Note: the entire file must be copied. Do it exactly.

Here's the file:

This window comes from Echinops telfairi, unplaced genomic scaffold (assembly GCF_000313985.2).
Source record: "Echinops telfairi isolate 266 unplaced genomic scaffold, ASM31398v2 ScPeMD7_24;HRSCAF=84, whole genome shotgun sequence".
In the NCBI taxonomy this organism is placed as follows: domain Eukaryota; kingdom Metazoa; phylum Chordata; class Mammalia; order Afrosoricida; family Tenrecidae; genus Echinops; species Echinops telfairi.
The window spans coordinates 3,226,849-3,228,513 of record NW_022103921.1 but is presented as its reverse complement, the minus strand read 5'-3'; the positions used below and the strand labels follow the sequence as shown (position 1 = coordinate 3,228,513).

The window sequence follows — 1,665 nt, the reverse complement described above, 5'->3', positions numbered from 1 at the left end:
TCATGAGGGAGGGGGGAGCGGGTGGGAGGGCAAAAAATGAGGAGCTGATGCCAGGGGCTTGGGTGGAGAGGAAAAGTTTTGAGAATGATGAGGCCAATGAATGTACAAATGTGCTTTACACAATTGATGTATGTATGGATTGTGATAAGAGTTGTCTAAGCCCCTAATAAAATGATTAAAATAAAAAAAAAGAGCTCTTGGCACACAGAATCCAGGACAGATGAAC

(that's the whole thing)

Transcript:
This window comes from Echinops telfairi, unplaced genomic scaffold (assembly GCF_000313985.2).
Source record: "Echinops telfairi isolate 266 unplaced genomic scaffold, ASM31398v2 ScPeMD7_24;HRSCAF=84, whole genome shotgun sequence".
In the NCBI taxonomy this organism is placed as follows: domain Eukaryota; kingdom Metazoa; phylum Chordata; class Mammalia; order Afrosoricida; family Tenrecidae; genus Echinops; species Echinops telfairi.
The window spans coordinates 3,226,849-3,228,513 of record NW_022103921.1 but is presented as its reverse complement, the minus strand read 5'-3'; the positions used below and the strand labels follow the sequence as shown (position 1 = coordinate 3,228,513).

The window sequence follows — 1,665 nt, the reverse complement described above, 5'->3', positions numbered from 1 at the left end:
TCATGAGGGAGGGGGGAGCGGGTGGGAGGGCAAAAAATGAGGAGCTGATGCCAGGGGCTTGGGTGGAGAGGAAAAGTTTTGAGAATGATGAGGCCAATGAATGTACAAATGTGCTTTACACAATTGATGTATGTATGGATTGTGATAAGAGTTGTCTAAGCCCCTAATAAAATGATTAAAATAAAAAAAAAGAGCTCTTGGCACACAGAATCCAGGACAGATGAAC